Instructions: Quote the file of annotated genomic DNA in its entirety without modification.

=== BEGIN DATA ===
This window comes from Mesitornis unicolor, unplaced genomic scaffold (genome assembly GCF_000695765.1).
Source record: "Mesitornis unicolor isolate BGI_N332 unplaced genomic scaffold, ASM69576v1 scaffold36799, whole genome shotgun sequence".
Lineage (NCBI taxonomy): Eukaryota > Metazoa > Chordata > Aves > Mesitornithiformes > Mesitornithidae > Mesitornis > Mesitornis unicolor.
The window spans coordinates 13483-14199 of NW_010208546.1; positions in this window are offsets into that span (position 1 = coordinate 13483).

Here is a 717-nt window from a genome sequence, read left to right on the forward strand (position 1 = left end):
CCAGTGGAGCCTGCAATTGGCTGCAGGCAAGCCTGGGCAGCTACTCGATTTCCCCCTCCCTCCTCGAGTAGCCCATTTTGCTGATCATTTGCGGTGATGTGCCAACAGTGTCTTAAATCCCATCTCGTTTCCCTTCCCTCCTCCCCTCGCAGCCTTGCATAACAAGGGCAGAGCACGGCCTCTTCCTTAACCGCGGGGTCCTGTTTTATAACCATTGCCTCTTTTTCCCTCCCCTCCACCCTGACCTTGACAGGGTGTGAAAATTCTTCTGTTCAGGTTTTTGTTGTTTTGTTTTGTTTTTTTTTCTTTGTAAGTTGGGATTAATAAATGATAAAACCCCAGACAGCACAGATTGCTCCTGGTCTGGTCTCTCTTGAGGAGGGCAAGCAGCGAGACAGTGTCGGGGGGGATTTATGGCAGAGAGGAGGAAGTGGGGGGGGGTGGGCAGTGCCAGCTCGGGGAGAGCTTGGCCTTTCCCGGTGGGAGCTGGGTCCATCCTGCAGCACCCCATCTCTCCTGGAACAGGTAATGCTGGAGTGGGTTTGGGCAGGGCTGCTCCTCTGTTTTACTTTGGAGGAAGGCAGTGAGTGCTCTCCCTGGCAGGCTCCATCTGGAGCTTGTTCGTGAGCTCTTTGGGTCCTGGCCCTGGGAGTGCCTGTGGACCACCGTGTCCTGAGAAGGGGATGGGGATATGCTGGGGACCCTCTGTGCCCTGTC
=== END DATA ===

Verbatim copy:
This window comes from Mesitornis unicolor, unplaced genomic scaffold (genome assembly GCF_000695765.1).
Source record: "Mesitornis unicolor isolate BGI_N332 unplaced genomic scaffold, ASM69576v1 scaffold36799, whole genome shotgun sequence".
Lineage (NCBI taxonomy): Eukaryota > Metazoa > Chordata > Aves > Mesitornithiformes > Mesitornithidae > Mesitornis > Mesitornis unicolor.
The window spans coordinates 13483-14199 of NW_010208546.1; positions in this window are offsets into that span (position 1 = coordinate 13483).

Here is a 717-nt window from a genome sequence, read left to right on the forward strand (position 1 = left end):
CCAGTGGAGCCTGCAATTGGCTGCAGGCAAGCCTGGGCAGCTACTCGATTTCCCCCTCCCTCCTCGAGTAGCCCATTTTGCTGATCATTTGCGGTGATGTGCCAACAGTGTCTTAAATCCCATCTCGTTTCCCTTCCCTCCTCCCCTCGCAGCCTTGCATAACAAGGGCAGAGCACGGCCTCTTCCTTAACCGCGGGGTCCTGTTTTATAACCATTGCCTCTTTTTCCCTCCCCTCCACCCTGACCTTGACAGGGTGTGAAAATTCTTCTGTTCAGGTTTTTGTTGTTTTGTTTTGTTTTTTTTTCTTTGTAAGTTGGGATTAATAAATGATAAAACCCCAGACAGCACAGATTGCTCCTGGTCTGGTCTCTCTTGAGGAGGGCAAGCAGCGAGACAGTGTCGGGGGGGATTTATGGCAGAGAGGAGGAAGTGGGGGGGGGTGGGCAGTGCCAGCTCGGGGAGAGCTTGGCCTTTCCCGGTGGGAGCTGGGTCCATCCTGCAGCACCCCATCTCTCCTGGAACAGGTAATGCTGGAGTGGGTTTGGGCAGGGCTGCTCCTCTGTTTTACTTTGGAGGAAGGCAGTGAGTGCTCTCCCTGGCAGGCTCCATCTGGAGCTTGTTCGTGAGCTCTTTGGGTCCTGGCCCTGGGAGTGCCTGTGGACCACCGTGTCCTGAGAAGGGGATGGGGATATGCTGGGGACCCTCTGTGCCCTGTC